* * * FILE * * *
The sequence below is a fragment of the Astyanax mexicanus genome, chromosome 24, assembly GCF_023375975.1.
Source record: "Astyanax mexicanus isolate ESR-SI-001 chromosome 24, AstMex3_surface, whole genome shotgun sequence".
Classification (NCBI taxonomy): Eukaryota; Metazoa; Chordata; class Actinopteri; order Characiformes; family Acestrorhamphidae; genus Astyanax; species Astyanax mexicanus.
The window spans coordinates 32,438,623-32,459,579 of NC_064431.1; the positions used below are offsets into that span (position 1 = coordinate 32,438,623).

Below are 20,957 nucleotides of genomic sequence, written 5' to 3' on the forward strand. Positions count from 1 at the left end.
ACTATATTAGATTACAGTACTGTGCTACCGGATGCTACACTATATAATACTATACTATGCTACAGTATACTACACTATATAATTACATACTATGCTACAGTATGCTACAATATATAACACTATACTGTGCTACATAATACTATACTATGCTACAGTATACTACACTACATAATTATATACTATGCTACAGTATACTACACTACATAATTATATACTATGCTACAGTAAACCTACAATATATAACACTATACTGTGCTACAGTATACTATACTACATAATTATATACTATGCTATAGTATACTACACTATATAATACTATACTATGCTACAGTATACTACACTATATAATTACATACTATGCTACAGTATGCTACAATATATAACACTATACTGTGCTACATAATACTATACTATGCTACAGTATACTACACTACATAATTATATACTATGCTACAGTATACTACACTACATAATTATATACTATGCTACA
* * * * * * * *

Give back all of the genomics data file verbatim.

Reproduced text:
The sequence below is a fragment of the Astyanax mexicanus genome, chromosome 24, assembly GCF_023375975.1.
Source record: "Astyanax mexicanus isolate ESR-SI-001 chromosome 24, AstMex3_surface, whole genome shotgun sequence".
Classification (NCBI taxonomy): Eukaryota; Metazoa; Chordata; class Actinopteri; order Characiformes; family Acestrorhamphidae; genus Astyanax; species Astyanax mexicanus.
The window spans coordinates 32,438,623-32,459,579 of NC_064431.1; the positions used below are offsets into that span (position 1 = coordinate 32,438,623).

Below are 20,957 nucleotides of genomic sequence, written 5' to 3' on the forward strand. Positions count from 1 at the left end.
ACTATATTAGATTACAGTACTGTGCTACCGGATGCTACACTATATAATACTATACTATGCTACAGTATACTACACTATATAATTACATACTATGCTACAGTATGCTACAATATATAACACTATACTGTGCTACATAATACTATACTATGCTACAGTATACTACACTACATAATTATATACTATGCTACAGTATACTACACTACATAATTATATACTATGCTACAGTAAACCTACAATATATAACACTATACTGTGCTACAGTATACTATACTACATAATTATATACTATGCTATAGTATACTACACTATATAATACTATACTATGCTACAGTATACTACACTATATAATTACATACTATGCTACAGTATGCTACAATATATAACACTATACTGTGCTACATAATACTATACTATGCTACAGTATACTACACTACATAATTATATACTATGCTACAGTATACTACACTACATAATTATATACTATGCTACA